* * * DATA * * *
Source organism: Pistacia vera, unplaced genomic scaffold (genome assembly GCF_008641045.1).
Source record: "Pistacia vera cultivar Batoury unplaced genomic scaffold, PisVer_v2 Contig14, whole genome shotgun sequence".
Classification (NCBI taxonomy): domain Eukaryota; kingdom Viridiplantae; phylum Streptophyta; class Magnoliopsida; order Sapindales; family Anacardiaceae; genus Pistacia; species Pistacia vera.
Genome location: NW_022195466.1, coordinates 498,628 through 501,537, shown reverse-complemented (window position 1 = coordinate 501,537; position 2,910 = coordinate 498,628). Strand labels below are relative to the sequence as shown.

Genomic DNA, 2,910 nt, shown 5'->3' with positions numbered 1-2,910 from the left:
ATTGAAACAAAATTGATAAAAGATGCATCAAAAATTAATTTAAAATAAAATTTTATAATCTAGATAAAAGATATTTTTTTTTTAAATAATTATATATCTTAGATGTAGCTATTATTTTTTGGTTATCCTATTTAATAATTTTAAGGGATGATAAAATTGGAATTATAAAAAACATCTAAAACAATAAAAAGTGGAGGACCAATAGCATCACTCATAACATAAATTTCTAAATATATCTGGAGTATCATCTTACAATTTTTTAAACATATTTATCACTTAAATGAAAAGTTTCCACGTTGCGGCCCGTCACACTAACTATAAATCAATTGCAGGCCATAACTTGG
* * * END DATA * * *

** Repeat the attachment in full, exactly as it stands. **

Source organism: Pistacia vera, unplaced genomic scaffold (genome assembly GCF_008641045.1).
Source record: "Pistacia vera cultivar Batoury unplaced genomic scaffold, PisVer_v2 Contig14, whole genome shotgun sequence".
Classification (NCBI taxonomy): domain Eukaryota; kingdom Viridiplantae; phylum Streptophyta; class Magnoliopsida; order Sapindales; family Anacardiaceae; genus Pistacia; species Pistacia vera.
Genome location: NW_022195466.1, coordinates 498,628 through 501,537, shown reverse-complemented (window position 1 = coordinate 501,537; position 2,910 = coordinate 498,628). Strand labels below are relative to the sequence as shown.

Genomic DNA, 2,910 nt, shown 5'->3' with positions numbered 1-2,910 from the left:
ATTGAAACAAAATTGATAAAAGATGCATCAAAAATTAATTTAAAATAAAATTTTATAATCTAGATAAAAGATATTTTTTTTTTAAATAATTATATATCTTAGATGTAGCTATTATTTTTTGGTTATCCTATTTAATAATTTTAAGGGATGATAAAATTGGAATTATAAAAAACATCTAAAACAATAAAAAGTGGAGGACCAATAGCATCACTCATAACATAAATTTCTAAATATATCTGGAGTATCATCTTACAATTTTTTAAACATATTTATCACTTAAATGAAAAGTTTCCACGTTGCGGCCCGTCACACTAACTATAAATCAATTGCAGGCCATAACTTGG